"Decolonizing D&D"

mindstalk

Does the math.
Validated User
if the dungeons are tombs it would be helpful to know exactly whose
True. Then again, that's plausibly not known. In fact it now occurs to me that for "from 20,000 to 5,000 years ago the daelkyr ruled Xen'drik" (made up Eberron-inspired line) one could say that's too much information, rather than too little. Compared to "daelkyr ruins exist, usually below giant ruins." without a pretense of even approximate dating.
 

mindstalk

Does the math.
Validated User
Now obviously this doesn't completely rule out having some literal god-kings around anyway
You know, this is what Sauron and Morgoth *were*, though not obviously so until the Silmarillion was published. Bit odd that I don't know of more fantasy with similar things; first thing that comes to mind is Orcus, the overthrown demon-king of Empire of the East. Second might be Rad/Etienne in Glantri, though he's more of a power-behind-the-Parliament. Usually your dark lord is some powerful wizard-type, not a fallen angel or demon or tax-farming dragon.

One thing I've found unlikely is how little racial mixing there is in fantasy settings. I don't mean having elf and dwarf quarters of a human town, or vice versa. I mean elves or other long-lived beings ending up as kings of other races. You'd think it would happen some of the time, and then they'd accumulate via not dying, especially in a setting where competent kings can avoid getting killed in battle. I think you could plausibly have a setting where most kings over humans were elves, not from colonization or conspiracy (though there might be theories about that!) but simple statistics. Ambitious humans become monarchs and spawn dynasties which last 300 years if they're very lucky; ambitious elves become monarchs and simply outlive any human dynasty.

(And again, elf could be replaced by dragon, vampire, demon, wizard who got around aging, etc.)
 

Skaorn

Registered User
Validated User
Part habit, part the fact that pre-modern socieites were in fact dominated by monarchies of some sort, absolute or otherwise. Republican city-states aren't that rare in fantasy. The tech level *could* have an early-US federal republic, but people don't go for it.

Part of which may be the personal influence you can have with an aristocracy and individual decision-markers.

An interesting question! Though perhaps an easy answer is "less conflict", making it less interesting. Hard to have a civil war if a god steps in for the winner! The Twelve Kingdoms has Heaven both picking kings and punishing them if they go to war; it's an interesting world, but a bunch of stories are ruled out.

False premise: gentry didn't depend on empire, just on owning lands, or for the smaller 1800s gentry, government bonds. It's just standard wealth inequality. Plus Tolkien hobbits had both farmers and militia, and the gentry we see do their own housework.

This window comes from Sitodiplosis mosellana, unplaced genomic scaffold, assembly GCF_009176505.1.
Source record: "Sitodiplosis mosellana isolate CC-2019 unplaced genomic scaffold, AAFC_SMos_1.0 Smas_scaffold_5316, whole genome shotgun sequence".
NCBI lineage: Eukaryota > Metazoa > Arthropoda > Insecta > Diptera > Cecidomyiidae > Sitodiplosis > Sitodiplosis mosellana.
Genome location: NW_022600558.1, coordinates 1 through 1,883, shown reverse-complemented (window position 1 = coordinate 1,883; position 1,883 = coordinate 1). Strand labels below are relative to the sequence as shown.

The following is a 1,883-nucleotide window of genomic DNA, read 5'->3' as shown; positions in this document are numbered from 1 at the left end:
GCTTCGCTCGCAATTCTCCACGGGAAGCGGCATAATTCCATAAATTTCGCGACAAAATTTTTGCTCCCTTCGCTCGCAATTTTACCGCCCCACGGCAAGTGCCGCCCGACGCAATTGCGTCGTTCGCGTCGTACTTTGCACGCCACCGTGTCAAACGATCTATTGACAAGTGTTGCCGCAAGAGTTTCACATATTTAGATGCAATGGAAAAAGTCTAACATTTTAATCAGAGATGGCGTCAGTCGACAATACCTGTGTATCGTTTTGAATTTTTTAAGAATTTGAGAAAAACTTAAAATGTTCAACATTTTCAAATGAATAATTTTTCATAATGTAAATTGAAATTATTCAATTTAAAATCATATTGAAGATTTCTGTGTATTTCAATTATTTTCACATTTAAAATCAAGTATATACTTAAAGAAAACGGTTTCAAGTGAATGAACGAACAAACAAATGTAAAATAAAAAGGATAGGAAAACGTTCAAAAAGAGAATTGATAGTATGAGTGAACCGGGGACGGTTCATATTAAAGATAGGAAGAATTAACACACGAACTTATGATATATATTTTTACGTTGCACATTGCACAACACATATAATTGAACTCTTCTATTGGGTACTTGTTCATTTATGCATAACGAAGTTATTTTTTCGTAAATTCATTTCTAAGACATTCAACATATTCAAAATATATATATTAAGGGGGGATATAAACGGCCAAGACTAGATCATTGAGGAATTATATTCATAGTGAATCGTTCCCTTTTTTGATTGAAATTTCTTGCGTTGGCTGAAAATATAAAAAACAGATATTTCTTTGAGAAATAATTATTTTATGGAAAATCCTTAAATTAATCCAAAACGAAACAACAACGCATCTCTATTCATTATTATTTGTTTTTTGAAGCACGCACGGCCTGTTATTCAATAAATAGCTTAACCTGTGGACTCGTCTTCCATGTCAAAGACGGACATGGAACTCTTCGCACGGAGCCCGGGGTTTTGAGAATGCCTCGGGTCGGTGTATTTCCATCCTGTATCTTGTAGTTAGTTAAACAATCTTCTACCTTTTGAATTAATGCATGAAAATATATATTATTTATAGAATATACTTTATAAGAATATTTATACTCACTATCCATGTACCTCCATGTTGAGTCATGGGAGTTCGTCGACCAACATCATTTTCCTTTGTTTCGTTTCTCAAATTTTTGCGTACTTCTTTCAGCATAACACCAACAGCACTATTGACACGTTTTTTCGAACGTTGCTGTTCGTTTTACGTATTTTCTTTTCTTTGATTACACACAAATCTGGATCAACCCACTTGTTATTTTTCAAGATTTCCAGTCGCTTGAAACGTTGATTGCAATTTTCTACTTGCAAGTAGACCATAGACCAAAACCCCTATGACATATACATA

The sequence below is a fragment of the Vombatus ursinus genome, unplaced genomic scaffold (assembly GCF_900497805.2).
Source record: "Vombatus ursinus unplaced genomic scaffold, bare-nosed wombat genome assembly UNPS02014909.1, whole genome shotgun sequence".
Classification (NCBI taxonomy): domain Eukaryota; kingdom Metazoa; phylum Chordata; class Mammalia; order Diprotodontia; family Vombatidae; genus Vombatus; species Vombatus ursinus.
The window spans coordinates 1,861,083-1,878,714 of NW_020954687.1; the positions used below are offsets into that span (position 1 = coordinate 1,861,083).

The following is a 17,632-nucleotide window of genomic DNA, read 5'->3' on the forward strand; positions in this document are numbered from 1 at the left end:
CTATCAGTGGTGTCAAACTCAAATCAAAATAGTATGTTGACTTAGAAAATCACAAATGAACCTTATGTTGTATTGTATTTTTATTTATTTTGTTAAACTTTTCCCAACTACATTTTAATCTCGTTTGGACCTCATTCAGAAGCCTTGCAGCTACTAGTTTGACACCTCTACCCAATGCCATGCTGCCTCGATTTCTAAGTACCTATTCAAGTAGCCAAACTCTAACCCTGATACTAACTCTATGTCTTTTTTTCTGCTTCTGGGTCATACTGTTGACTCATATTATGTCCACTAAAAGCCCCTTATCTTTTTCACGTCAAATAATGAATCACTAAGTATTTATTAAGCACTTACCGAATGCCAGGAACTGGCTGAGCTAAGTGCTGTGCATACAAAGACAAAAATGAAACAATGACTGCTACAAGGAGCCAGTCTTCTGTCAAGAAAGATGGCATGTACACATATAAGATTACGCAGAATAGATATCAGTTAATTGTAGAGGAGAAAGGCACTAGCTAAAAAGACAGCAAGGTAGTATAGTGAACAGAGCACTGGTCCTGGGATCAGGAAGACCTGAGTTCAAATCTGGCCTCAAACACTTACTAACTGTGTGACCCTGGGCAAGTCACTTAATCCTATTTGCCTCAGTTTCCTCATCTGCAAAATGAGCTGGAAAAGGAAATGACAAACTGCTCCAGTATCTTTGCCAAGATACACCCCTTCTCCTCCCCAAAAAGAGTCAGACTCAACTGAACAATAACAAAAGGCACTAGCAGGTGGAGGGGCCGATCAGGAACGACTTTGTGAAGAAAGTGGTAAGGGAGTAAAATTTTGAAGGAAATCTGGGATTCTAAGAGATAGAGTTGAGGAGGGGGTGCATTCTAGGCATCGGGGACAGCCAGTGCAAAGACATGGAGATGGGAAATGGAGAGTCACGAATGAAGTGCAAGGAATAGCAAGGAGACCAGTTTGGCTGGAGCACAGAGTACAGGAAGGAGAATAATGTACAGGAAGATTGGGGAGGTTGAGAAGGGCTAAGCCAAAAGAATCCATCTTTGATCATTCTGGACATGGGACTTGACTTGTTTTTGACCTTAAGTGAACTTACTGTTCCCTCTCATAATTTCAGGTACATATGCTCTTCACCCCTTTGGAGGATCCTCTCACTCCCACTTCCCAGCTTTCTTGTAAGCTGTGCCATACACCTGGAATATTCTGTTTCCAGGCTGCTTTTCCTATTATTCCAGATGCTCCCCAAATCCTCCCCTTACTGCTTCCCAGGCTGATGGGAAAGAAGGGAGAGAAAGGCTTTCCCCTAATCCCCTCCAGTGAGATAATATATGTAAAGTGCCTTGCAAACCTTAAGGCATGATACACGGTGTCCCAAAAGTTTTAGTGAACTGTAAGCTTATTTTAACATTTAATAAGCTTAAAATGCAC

I wasn't looking for answers to those questions, just giving examples of questions people might ask when world building. From what I've read in this thread, there still seems to be a trend of falling back on mirroring "real life" in fantasy. It's a problem I've had with fantasy for a while that there seems like a lot that avoids taking risks or trying anything new. Fantasy should be about running with whatever you come up with rather than sticking to some formula. Its okay to try to go harder historical if that's what you want to do, like GoT, but there you still have the wacky element of how seasons work. Still there is a lot of other interesting things from myth and folklore that tend to get left on the floor like people visiting from kingdoms on the moon or trying to spring a dead friend from the Underworld with no magic necessary. I think this stagnation is a reason why we see a lot of Eurocentric settings that have a lot of unintended colonial baggage. I think asking questions like "what would the setting look like if it had X modern innovation", "what effect does having gods that actually show up have", or even simple things like "why does North have to be cold and South hot" helps step out of the rut of "traditional" fantasy. I figured governments were a good example that highlighted this; as not only do settings tend to be light on other older governments styles like democracy, but why not have Orcs starting a communist revolution against the dark lord in a game setting?

Some of my own recent ideas: gun magic that uses nature magic instead of arcane or divine magic, Gnomes coming from another solar system in a generational colony ship, and Elves based off of war boys from Fury Road whose "immortality" is based on gaining their gods' attention and keeping them entertained (50 years being the average life span for those living a quiet life).

As for the Tolkien question, gentry was not the best word but it was easier than "the quiet pastoral lifestyle that an English country boy leaves behind when he goes to war and is not the same when he comes back scarred from his experiences" that was the Shire. Would the Shire's militia have actually been able to stand up against any of the actual powers in the setting if they took an interest in the territory?

Yay insomnia ramblings...
 

Silvercat Moonpaw

Quadruped Transhuman
Validated User
From what I've read in this thread, there still seems to be a trend of falling back on mirroring "real life" in fantasy.
Combination of being able to copy-paste and a version of scholastic geek-ness comparable to the people who won't let you get away with making guns work the same as crossbows.
"why does North have to be cold and South hot"
"Why do you have to have a globe?" I've been wanting to do a setting set on the wall of a cosmic-scale cave, and by necessity the justification for varied climate becomes "Hell if I know. Fairies."
 

ezekiel

Follower of the Way
Validated User